1930 British Empire Games
This weekend marks the 90th Anniversary of the Commonwealth Games, the very first edition of which was hosted in Hamilton, August 16-23, 1930.
They were known as the British Empire Games back then. More than 400 athletes from 11 countries came together to compete in sporting events that featured track and field, swimming, rowing, boxing, wrestling and lawn bowls. Women were included in the competition, but their participation was limited to aquatics events only.
That the Games happened at all is due almost entirely to the
organizing efforts of Melville Marks (Bobby) Robinson, a sports reporter for
the Hamilton Spectator and manager of the Canadian Olympics track and field
team. Robinson worked tirelessly to realize his vision of an international sport
event that would bring together athletes from across the British Empire in a
spirit of friendly competition.
This first edition of the Commonwealth Games included 11
nations, with Newfoundland (not yet a province) participating on its own. Most
of the athletes were housed in classrooms in the Prince of Wales school located
next door to Hamilton’s civic stadium. The female athletes were billeted
separately at the Royal Connaught Hotel. The accommodations were makeshift by
today’s standards, but this was the first instance of an international sporting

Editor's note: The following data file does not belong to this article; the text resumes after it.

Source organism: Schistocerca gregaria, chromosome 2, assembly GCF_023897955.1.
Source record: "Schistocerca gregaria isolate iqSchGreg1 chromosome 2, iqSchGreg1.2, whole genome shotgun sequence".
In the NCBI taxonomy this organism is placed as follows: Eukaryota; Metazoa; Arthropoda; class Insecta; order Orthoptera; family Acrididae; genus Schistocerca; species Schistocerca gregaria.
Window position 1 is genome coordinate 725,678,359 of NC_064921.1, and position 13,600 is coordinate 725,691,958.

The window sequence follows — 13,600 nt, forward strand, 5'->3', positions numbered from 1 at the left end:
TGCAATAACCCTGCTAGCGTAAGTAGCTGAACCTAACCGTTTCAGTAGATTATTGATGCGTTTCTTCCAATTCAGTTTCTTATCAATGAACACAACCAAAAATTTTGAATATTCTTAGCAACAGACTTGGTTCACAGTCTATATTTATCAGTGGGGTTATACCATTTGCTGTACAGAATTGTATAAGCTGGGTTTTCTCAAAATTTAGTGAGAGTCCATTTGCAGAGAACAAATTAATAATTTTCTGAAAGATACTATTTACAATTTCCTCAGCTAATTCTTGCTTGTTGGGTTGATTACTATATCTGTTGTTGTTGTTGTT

event where all the competitors were housed together in one place – what today
we would call an “Athletes Village”.
Hamiltonians embraced the Games with enthusiasm. A crowd of
17,000 people turned up for the opening ceremonies at Civic Stadium. Ticket
prices ranged from 35 cents for the boxing matches to $5 for a pass to all the
Today, the Games draw athletes from 71 Commonwealth nations
and territories. More than one million visitors attended the most recent event
in Australia. Preparations are now underway for the 2022 Games in Birmingham
The 1930 British Empire Games, so proudly hosted in
Hamilton, were the first major international multi-sport competition in Canada.
The success of those Games paved the way for future multi-sport events,
including the Commonwealth Games in Vancouver (1954), Edmonton (1978) and
Victoria (1994); the Winter Olympics in Calgary (1988) and Vancouver (2010);
and the Pan Am Games in Toronto (2015).